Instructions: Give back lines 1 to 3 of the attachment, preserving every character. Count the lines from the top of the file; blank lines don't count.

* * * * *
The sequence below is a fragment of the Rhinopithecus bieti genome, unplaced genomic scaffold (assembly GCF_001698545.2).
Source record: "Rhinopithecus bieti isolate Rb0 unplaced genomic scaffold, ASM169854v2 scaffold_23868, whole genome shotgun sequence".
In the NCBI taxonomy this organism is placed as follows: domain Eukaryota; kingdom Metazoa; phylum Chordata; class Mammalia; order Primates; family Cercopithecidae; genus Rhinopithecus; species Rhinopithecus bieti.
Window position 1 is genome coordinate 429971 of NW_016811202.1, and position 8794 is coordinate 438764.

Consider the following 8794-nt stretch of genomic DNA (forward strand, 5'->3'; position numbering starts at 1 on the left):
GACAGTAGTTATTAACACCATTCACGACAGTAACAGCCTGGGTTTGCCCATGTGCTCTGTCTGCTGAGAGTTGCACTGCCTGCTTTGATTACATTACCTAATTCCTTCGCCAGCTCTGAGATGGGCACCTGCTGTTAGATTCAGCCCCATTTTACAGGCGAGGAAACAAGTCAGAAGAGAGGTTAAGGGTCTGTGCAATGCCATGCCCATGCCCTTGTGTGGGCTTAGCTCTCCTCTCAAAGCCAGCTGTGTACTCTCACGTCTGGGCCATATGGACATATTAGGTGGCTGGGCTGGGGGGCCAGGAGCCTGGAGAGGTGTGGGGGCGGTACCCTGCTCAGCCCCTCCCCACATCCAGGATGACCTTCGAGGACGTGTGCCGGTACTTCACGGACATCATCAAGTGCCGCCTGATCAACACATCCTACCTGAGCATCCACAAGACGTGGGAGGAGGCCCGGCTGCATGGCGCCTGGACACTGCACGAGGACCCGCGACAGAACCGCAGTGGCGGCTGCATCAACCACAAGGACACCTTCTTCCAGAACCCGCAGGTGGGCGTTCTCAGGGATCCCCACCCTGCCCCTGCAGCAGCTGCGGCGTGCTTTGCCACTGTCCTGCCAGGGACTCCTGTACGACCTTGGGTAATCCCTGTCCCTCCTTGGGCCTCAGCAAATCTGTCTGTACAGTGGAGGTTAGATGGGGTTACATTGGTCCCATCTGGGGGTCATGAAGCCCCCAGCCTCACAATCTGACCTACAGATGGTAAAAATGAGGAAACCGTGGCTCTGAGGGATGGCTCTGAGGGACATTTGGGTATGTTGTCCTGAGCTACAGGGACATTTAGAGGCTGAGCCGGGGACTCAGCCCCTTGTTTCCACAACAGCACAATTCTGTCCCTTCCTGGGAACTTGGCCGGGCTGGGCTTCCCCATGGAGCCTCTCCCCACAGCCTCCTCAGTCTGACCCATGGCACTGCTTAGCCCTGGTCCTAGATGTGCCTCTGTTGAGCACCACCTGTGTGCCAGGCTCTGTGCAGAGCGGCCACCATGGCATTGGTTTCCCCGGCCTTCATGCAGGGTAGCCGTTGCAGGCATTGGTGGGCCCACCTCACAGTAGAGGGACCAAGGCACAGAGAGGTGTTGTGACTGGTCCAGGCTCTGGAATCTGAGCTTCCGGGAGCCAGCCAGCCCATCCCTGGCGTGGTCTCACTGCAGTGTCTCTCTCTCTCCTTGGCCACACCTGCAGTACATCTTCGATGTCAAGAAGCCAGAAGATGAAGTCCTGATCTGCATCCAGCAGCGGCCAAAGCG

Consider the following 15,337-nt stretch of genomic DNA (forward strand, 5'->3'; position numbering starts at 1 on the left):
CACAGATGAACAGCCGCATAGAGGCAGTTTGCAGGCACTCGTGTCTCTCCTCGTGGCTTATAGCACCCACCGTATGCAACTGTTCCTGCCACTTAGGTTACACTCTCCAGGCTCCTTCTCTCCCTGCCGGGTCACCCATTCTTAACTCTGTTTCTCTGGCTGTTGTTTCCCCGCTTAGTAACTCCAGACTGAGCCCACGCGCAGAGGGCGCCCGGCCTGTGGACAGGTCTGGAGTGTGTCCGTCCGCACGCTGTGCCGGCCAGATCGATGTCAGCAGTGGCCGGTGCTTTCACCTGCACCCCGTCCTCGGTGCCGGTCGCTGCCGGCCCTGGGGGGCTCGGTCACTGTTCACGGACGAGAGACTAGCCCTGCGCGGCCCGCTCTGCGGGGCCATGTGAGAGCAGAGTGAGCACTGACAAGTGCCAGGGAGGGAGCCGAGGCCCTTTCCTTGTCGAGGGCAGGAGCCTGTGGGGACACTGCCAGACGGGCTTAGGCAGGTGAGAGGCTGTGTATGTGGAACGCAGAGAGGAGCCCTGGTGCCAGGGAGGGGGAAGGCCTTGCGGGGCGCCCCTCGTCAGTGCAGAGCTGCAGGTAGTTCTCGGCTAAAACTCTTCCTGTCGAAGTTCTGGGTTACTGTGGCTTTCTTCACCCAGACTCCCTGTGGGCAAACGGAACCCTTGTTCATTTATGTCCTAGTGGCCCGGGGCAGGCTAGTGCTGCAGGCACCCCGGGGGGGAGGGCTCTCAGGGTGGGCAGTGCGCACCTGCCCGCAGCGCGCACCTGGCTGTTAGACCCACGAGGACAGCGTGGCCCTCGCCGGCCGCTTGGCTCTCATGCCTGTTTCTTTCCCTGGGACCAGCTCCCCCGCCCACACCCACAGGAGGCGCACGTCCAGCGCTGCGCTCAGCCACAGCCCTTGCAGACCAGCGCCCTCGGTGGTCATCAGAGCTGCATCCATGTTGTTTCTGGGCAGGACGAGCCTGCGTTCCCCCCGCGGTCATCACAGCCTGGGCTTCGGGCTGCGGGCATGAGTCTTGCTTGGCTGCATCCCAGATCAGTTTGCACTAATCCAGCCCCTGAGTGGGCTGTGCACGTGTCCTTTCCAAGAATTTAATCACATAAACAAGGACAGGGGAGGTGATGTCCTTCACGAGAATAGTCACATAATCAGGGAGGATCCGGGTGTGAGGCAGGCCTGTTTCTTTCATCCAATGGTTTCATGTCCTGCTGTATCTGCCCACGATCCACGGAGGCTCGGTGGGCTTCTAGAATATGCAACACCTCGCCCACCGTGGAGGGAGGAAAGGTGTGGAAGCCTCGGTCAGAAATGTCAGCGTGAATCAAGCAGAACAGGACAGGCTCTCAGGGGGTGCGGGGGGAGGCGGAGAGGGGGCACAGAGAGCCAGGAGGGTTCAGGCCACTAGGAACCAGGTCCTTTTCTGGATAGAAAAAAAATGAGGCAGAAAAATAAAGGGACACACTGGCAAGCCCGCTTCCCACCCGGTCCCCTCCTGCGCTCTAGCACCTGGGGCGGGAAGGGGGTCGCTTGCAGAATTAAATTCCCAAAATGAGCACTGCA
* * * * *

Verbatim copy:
The sequence below is a fragment of the Rhinopithecus bieti genome, unplaced genomic scaffold (assembly GCF_001698545.2).
Source record: "Rhinopithecus bieti isolate Rb0 unplaced genomic scaffold, ASM169854v2 scaffold_23868, whole genome shotgun sequence".
In the NCBI taxonomy this organism is placed as follows: domain Eukaryota; kingdom Metazoa; phylum Chordata; class Mammalia; order Primates; family Cercopithecidae; genus Rhinopithecus; species Rhinopithecus bieti.